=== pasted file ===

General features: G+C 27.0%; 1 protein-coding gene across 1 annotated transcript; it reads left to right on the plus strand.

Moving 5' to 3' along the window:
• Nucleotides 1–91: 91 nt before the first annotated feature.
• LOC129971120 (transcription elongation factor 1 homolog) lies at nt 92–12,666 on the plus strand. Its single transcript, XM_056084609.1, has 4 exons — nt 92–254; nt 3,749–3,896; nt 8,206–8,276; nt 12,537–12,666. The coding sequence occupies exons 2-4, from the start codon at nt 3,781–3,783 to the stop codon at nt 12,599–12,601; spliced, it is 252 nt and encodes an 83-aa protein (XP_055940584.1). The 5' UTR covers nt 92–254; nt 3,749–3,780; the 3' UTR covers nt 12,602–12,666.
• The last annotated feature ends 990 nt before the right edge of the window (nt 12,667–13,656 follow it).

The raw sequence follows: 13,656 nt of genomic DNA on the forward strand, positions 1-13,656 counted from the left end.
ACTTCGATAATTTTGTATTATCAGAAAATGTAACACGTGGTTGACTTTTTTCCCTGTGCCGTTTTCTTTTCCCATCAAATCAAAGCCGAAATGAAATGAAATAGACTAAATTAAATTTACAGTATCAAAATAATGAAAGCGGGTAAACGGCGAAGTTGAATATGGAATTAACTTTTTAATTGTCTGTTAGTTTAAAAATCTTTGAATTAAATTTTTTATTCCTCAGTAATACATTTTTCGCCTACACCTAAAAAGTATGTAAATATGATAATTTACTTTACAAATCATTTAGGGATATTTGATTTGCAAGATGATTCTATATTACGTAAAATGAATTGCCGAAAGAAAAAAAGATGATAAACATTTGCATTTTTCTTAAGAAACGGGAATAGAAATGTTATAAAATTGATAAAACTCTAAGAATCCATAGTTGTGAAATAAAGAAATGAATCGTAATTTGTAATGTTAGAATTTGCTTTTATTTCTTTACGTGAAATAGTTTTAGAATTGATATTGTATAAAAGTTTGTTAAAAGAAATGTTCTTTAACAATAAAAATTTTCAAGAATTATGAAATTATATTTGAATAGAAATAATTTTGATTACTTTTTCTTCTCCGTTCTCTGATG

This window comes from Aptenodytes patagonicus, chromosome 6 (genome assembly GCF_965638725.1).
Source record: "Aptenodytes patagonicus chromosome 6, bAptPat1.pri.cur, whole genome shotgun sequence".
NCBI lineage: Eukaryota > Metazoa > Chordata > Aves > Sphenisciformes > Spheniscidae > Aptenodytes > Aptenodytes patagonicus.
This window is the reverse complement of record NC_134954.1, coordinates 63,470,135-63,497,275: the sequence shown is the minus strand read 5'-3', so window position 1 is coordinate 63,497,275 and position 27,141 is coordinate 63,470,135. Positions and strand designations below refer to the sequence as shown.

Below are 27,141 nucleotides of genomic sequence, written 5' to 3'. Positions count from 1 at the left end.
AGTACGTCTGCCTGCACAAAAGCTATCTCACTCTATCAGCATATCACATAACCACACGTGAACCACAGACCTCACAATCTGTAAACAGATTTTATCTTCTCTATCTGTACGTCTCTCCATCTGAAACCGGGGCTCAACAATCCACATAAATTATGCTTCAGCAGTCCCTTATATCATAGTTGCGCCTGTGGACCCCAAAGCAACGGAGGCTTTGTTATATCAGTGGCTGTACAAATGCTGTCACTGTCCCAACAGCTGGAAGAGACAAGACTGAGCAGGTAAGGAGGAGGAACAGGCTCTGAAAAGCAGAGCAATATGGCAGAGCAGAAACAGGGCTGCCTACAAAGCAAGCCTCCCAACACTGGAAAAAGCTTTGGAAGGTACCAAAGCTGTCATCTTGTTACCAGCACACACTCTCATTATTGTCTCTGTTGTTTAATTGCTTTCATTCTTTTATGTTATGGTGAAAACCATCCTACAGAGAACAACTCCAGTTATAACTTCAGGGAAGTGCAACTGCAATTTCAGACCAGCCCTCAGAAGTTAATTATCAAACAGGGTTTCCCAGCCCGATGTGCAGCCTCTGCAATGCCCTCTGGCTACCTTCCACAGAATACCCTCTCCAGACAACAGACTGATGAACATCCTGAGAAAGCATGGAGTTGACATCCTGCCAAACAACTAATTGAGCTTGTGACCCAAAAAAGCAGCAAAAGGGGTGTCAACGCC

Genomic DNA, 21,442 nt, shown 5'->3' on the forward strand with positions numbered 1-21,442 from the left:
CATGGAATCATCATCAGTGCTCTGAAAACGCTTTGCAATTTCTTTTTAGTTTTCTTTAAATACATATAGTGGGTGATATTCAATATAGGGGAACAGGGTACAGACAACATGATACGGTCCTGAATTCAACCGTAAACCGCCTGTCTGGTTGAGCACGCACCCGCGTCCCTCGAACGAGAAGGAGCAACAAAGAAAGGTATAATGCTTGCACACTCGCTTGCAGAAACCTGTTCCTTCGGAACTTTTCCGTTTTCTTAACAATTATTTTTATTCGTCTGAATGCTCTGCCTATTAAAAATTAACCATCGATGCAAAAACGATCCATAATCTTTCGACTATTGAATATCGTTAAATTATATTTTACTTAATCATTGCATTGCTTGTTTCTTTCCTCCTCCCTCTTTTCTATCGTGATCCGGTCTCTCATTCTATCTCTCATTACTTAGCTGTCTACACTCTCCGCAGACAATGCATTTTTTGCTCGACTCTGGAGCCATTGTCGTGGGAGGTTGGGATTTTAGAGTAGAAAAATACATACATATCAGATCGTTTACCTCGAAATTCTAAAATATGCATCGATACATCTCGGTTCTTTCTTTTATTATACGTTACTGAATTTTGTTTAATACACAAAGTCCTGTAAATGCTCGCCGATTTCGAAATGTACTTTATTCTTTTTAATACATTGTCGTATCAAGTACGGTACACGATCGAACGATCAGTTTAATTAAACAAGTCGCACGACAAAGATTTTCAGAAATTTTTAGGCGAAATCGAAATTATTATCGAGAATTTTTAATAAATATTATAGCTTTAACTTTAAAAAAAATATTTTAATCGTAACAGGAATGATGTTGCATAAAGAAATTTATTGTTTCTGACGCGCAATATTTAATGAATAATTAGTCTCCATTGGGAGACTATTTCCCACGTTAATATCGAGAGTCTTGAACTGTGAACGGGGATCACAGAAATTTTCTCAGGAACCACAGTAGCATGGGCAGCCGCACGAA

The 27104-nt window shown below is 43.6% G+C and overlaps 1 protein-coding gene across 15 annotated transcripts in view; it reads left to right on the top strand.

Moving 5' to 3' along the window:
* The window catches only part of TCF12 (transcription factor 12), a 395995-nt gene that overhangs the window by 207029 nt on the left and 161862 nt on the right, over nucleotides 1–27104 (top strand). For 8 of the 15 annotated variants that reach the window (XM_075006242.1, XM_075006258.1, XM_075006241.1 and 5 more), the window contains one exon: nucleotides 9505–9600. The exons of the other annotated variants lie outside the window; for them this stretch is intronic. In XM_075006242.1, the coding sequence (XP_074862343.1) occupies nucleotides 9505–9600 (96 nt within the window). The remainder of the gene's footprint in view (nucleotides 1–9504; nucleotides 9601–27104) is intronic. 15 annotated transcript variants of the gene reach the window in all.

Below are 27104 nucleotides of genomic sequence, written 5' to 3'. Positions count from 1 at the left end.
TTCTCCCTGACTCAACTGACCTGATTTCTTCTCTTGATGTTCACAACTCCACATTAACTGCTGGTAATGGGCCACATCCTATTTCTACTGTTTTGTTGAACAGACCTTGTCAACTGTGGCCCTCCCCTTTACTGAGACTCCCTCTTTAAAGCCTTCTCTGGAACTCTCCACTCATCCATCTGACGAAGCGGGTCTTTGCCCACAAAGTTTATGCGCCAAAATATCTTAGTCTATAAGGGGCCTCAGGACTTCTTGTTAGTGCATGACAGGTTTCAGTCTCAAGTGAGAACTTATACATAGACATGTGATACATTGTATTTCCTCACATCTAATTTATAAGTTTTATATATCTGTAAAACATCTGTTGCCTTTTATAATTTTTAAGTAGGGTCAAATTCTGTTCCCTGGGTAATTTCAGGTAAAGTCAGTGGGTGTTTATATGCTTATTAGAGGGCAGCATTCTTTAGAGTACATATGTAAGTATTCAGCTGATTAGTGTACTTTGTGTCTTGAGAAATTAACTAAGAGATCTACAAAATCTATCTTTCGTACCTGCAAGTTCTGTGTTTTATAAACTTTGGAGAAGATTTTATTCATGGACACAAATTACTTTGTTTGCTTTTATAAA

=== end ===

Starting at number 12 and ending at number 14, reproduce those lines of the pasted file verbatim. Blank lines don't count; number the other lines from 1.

Below are 27,141 nucleotides of genomic sequence, written 5' to 3'. Positions count from 1 at the left end.
AGTACGTCTGCCTGCACAAAAGCTATCTCACTCTATCAGCATATCACATAACCACACGTGAACCACAGACCTCACAATCTGTAAACAGATTTTATCTTCTCTATCTGTACGTCTCTCCATCTGAAACCGGGGCTCAACAATCCACATAAATTATGCTTCAGCAGTCCCTTATATCATAGTTGCGCCTGTGGACCCCAAAGCAACGGAGGCTTTGTTATATCAGTGGCTGTACAAATGCTGTCACTGTCCCAACAGCTGGAAGAGACAAGACTGAGCAGGTAAGGAGGAGGAACAGGCTCTGAAAAGCAGAGCAATATGGCAGAGCAGAAACAGGGCTGCCTACAAAGCAAGCCTCCCAACACTGGAAAAAGCTTTGGAAGGTACCAAAGCTGTCATCTTGTTACCAGCACACACTCTCATTATTGTCTCTGTTGTTTAATTGCTTTCATTCTTTTATGTTATGGTGAAAACCATCCTACAGAGAACAACTCCAGTTATAACTTCAGGGAAGTGCAACTGCAATTTCAGACCAGCCCTCAGAAGTTAATTATCAAACAGGGTTTCCCAGCCCGATGTGCAGCCTCTGCAATGCCCTCTGGCTACCTTCCACAGAATACCCTCTCCAGACAACAGACTGATGAACATCCTGAGAAAGCATGGAGTTGACATCCTGCCAAACAACTAATTGAGCTTGTGACCCAAAAAAGCAGCAAAAGGGGTGTCAACGCC

Genomic DNA, 21,442 nt, shown 5'->3' on the forward strand with positions numbered 1-21,442 from the left: